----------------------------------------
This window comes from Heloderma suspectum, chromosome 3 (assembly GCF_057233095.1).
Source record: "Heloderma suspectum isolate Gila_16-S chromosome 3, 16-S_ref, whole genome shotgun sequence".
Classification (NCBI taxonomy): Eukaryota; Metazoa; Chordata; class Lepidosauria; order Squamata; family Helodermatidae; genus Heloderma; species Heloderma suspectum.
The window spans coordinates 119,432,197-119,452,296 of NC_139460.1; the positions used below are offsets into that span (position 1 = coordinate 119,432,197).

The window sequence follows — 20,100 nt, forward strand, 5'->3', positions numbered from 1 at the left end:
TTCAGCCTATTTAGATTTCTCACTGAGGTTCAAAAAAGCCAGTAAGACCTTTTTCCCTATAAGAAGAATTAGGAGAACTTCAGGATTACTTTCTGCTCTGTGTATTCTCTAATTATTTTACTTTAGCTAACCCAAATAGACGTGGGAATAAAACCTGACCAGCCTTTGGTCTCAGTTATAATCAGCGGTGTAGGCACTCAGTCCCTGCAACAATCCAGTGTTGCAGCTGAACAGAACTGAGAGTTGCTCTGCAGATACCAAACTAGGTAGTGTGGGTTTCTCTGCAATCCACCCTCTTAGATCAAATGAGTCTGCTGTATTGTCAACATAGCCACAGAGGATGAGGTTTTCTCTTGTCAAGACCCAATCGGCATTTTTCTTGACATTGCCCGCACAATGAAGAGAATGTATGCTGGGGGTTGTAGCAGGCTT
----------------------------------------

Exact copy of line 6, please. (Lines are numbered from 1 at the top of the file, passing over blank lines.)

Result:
TTCAGCCTATTTAGATTTCTCACTGAGGTTCAAAAAAGCCAGTAAGACCTTTTTCCCTATAAGAAGAATTAGGAGAACTTCAGGATTACTTTCTGCTCTGTGTATTCTCTAATTATTTTACTTTAGCTAACCCAAATAGACGTGGGAATAAAACCTGACCAGCCTTTGGTCTCAGTTATAATCAGCGGTGTAGGCACTCAGTCCCTGCAACAATCCAGTGTTGCAGCTGAACAGAACTGAGAGTTGCTCTGCAGATACCAAACTAGGTAGTGTGGGTTTCTCTGCAATCCACCCTCTTAGATCAAATGAGTCTGCTGTATTGTCAACATAGCCACAGAGGATGAGGTTTTCTCTTGTCAAGACCCAATCGGCATTTTTCTTGACATTGCCCGCACAATGAAGAGAATGTATGCTGGGGGTTGTAGCAGGCTT